Saturday, April 28, 2012

A Streetcar Named Desire

In contrast to, for example, Liv Ullman's version of A Streetcar Named Desire (or David Cromer's or Edward Hall's), Emily Mann's version respects and serves the play. It is clear and straightforward and largely well-cast; it allows the beauty and sadness of Tennessee Williams' brilliant piece to come through. In brief, it is excellent. (Note: this review assumes a preexisting knowledge of Streetcar; if you want to avoid spoilers, go no further.)

Nicole Ari Parker, Blair Underwood
Photo: Ken Howard
First, let's get the whole multi-culti casting thing out of the way: the actors' races are pretty much irrelevant. What is relevant is their classes, and here we have one of this production's few flaws. Daphne Rubin-Vega's Stella never lived at Belle Reve, the DuBois estate in the 1940s; this Stella grew up in a small apartment in a not-so-great neighborhood in the 1980s. It doesn't help that Rubin-Vega's accent comes and goes and that her performance is largely awkward and unconvincing.

Blair Underwood brings a level of elegance to Stanley that is also not quite right for the part, but his performance is strong and moving, and it's easy to extend suspension of disbelief his way. I did however have to occasionally remind myself that Stella had supposedly "married down"; in this production Stanley seems, well, classier than Stella.

Wood Harris is unusual casting as Mitch, again for reasons having nothing to do with race. Mitch is traditionally overweight and a bit shleppy. Harris is thin and attractive, but his presentation of Mitch as an awkward, nerdy guy works well. His Mitch is gangly, all arms and legs, and genuinely sweet. It's a nice performance.

Which brings us to Nicole Ari Parker as Blanche. Any Streetcar lives or dies by its Blanche, and Parker is superb. Her Blanche begins confident, with flashes of vulnerability and fear, and loses her bravado bit by painful bit as her last-chance refuge turns perilous. Parker's Blanche is fully realized, worthy of sympathy yet obnoxious and annoying, manipulative yet somehow loving, self-centered but also self-aware.  Her descent into madness is well-calibrated and heart-breaking.

This production is also well-served by the supporting cast and Mann's use of them. The between-scenes' depictions of New Orleans are their own entertaining playlets. The "flowers-for-the-dead" woman is genuinely creepy. Aaron Clifton Moten as the teenager who Blanche semi-seduces offers a perfect combination of awkwardness and willingness to have this adventure.

In addition, Terence Blanchard's music sets the mood perfectly, although I missed having a distinct, rinky-tink piece of period music to represent Blanche's final dance with her young husband. The set by Eugene Lee and costumes by Paul Tazewell are just right. The lighting by Edward Pierce is marvelously evocative, and when Mitch insists on really seeing Blanche, the light from the bare bulb is a devastating flash of lightning.

Another thing that must be discussed is the audience. As has been reported elsewhere, Underwood's truly gorgeous chest is indeed greeted with hooting and hollering. However, by the last fourth of the show the night I saw it, the audience was largely quieted, aware that what was going on was no laughing matter. By the time of the rape, the audience felt appropriately horrified. I wonder if the blocking and/or costuming was changed to make sure that Underwood was not seen topless again.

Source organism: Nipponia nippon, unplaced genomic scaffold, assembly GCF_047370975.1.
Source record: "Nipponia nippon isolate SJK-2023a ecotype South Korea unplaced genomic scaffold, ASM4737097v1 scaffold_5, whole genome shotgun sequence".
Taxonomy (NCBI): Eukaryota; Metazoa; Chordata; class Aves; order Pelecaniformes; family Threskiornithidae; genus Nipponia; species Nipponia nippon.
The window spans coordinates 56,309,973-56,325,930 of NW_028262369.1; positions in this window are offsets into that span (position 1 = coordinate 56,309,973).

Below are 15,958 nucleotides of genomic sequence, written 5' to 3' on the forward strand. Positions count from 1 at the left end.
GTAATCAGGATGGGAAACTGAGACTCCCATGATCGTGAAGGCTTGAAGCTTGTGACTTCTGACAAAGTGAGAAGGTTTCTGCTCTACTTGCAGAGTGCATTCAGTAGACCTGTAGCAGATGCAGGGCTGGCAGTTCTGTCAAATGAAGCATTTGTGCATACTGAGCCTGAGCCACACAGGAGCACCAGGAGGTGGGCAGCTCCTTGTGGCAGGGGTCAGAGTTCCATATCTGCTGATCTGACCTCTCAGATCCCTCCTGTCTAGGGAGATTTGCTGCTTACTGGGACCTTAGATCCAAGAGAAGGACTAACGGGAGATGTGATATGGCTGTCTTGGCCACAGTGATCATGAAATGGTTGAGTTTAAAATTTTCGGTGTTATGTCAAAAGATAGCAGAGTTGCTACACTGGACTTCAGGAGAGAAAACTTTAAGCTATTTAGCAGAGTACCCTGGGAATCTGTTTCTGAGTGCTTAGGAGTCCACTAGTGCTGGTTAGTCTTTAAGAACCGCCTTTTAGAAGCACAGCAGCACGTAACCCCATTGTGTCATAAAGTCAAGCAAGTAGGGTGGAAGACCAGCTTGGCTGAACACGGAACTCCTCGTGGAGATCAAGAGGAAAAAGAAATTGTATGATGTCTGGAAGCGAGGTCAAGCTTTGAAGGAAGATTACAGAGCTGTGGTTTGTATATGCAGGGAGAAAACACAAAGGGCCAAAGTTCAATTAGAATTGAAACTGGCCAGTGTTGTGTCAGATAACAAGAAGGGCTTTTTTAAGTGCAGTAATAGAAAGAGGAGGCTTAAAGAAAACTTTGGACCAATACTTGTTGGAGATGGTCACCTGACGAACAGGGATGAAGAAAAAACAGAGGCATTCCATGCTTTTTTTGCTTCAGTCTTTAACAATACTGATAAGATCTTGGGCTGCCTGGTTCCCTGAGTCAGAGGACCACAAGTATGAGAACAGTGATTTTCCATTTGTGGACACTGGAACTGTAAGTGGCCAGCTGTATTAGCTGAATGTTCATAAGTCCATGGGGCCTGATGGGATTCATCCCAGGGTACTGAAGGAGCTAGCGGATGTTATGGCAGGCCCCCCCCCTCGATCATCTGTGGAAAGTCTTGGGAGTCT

Any Streetcar cast necessarily has wrestle with ghosts. Marlon Brando's "Stella!" is iconic, and while Blanche's "I have always depended on the kindness of strangers" is not associated with any one performer, it is well know to the point of cliche. A sign of the excellence of this production is that these moments are completely successful. Underwood's "Stella" is less the bellow of a wounded animal and more a genuine regretful neediness; it's even a little sad. And Parker's "kindness of strangers" is a heart-breaking moment of complete surrender.

Because Mann chooses an approach that serves the play, and because the show is largely well-acted, this is a well-balanced Streetcar. The characters make sense, even at their worst. Blanche is snotty and a pain-in-the-ass, but she is also trapped in the wrong time and place and damaged beyond repair. Stanley is violent and mean, but Blanche really does turn his life upside down. Before she arrives, he and Stella are happy together making those "colored lights"; Blanche takes away their privacy, is condescending and rude, and drives a wedge between them. Stanley's rape of Blanche is not about sex; it is about reclaiming his turf. It is awful, it is unacceptable, but it is not incomprehensible. And Stanley's decision to tell Mitch the truth about Blanche is completely fair and reasonable, even while being thoroughly destructive of two people's lives. Oddly enough, though Blanche is completely dishonest with Mitch, I think she might have made him happy. Tennessee Williams wrote a complex play about people's strengths and weaknesses and desires crashing together and causing irreparable damage; Mann's production presents every complexity.

On perusing the reviews, most of them based on performances a week or so earlier than the one I saw, I found myself wondering if perhaps this production took a few extra days to hit its stride. With the exception of comments on Rubin-Vega, who unfortunately remains weak, the other criticisms seemed to be of a different play than I saw. There's no way to ever know, of course. Not only is each performance of a play different and unique--the true glory of theatre--but the performance we each see is also colored by our different seats and beliefs, personalities, and lives.

All I know for sure is that the Streetcar I saw was the real thing.

(third row on the aisle; press ticket)

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